Stopping the Stigma: Decatur Woman Talks about Mental Health Issues in Honor of World Mental Health Day

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It's an issue that one in five Americans experience. 43.8 million adults experience mental illness in a given year according to the National Alliance on Mental Illness.

In honor of World Mental Health Day, a Decatur woman shares her story with WAND News, about what it's like living with mental health issues and what we can do to stop the stigma.

"It was hard. It was a struggle," explains Kate Marshall, a Decatur resident, diagnosed with anxiety and depression.

Marshall has been struggling with anxiety and depression since she was in high school. It wasn't until after graduation and living on her own that she decided to visit Heritage Behavior Health for help.

"I couldn't stay awake, I was sleeping all the time, and just not being able to get out of bed," says Marshall. "It is hard when you have to admit to yourself there's something wrong with you. You learn that it's a disease. It can be hard telling people."

Marshall is not alone. One in 25 adults in America live with a serious mental health issue. According to NAMI, 50% of all lifetime cases begin by age 14 and 75% by age 24.

"I believe we served 5,400 people last year," says Tim Macken, the Chief Operating Officer at Heritage Behavioral Health, "Depression and anxiety are the highest frequency that we see, but then with the psychotic disorders, they're the ones that are the hardest to treat and have more serious effects as far as functioning goes."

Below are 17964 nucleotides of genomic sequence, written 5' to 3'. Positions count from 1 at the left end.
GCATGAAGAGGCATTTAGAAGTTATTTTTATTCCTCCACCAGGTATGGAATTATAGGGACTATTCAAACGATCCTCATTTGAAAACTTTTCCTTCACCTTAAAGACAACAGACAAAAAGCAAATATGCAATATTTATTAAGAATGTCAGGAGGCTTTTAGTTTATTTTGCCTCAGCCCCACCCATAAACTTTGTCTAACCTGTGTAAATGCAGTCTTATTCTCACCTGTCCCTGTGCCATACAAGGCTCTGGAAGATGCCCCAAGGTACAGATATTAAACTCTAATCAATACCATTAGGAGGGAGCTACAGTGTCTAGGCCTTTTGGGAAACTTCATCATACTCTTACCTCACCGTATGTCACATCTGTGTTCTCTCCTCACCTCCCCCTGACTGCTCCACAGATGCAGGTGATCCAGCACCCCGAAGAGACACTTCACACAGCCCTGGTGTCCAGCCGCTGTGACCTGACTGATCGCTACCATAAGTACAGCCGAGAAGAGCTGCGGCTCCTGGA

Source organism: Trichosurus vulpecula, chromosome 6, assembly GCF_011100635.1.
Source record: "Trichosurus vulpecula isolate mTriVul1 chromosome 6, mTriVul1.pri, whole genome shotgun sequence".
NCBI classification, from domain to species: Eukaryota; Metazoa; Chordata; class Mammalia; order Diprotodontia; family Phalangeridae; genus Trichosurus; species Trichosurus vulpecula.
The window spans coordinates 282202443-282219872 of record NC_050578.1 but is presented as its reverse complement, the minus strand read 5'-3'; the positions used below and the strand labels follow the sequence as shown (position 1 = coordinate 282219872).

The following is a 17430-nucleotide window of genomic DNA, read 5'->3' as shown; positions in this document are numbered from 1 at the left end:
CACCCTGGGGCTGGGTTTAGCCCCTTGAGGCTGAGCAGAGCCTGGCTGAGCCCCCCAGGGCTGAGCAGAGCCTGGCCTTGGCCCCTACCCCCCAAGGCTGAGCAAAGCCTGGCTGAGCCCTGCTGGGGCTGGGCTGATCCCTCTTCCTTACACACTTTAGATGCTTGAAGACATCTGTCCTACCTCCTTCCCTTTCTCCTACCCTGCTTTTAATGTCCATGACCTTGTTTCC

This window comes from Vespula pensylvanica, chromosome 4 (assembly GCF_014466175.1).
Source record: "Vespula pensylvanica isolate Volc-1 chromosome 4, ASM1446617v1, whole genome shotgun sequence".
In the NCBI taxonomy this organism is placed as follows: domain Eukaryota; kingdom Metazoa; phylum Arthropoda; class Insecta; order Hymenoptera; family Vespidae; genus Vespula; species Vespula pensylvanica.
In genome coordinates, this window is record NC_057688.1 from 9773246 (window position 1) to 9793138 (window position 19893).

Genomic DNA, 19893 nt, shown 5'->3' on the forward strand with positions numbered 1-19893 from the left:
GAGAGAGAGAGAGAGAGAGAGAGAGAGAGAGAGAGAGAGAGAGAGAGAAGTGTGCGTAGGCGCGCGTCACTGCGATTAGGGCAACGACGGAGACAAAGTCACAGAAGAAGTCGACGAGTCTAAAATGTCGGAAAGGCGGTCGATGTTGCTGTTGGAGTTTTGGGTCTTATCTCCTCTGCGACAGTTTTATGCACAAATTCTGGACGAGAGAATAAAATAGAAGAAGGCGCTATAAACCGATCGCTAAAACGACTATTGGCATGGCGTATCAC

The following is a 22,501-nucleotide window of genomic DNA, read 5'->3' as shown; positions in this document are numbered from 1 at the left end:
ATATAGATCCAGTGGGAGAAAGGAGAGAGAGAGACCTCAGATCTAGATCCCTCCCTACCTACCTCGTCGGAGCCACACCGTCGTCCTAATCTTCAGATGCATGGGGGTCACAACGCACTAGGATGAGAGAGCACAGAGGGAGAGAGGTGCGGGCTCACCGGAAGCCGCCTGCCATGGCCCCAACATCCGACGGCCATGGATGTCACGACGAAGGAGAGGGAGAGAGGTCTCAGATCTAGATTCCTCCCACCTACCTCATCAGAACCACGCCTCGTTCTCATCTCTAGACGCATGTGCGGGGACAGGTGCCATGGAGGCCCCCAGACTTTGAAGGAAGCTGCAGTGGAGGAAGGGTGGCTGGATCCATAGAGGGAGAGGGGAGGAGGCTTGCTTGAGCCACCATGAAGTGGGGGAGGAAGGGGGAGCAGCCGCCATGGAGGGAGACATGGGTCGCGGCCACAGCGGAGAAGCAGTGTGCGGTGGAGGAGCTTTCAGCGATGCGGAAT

Macken believes communication will help break down myths and stigmas surrounding mental health issues.

"Stigma around mental illness goes back hundreds and hundreds of years where individuals who had mental illnesses were often times looked at mostly out of ignorance as to what the cause of it was," says Macken, "Really educating the public and starting to talk about it will help to decrease that stigma."

Marshall believes it's a daily battle; a battle she fights every single day with her husband by her side.

"Everyday you got to choose to live and keep going. He always helps me everyday. When I'm having my dark days, as I call them, he gets me out."

If you or someone you know is suffering from a mental illness, there are places to go for help.

Talk with your doctor, connect with other individuals and families, and learn more about mental illnesses.

Heritage Behavioral Health located at 151 N. Main St. in Decatur is open Monday through Friday, 8am-5pm. They also have a 24 hour crisis hotline: 217-362-6262.

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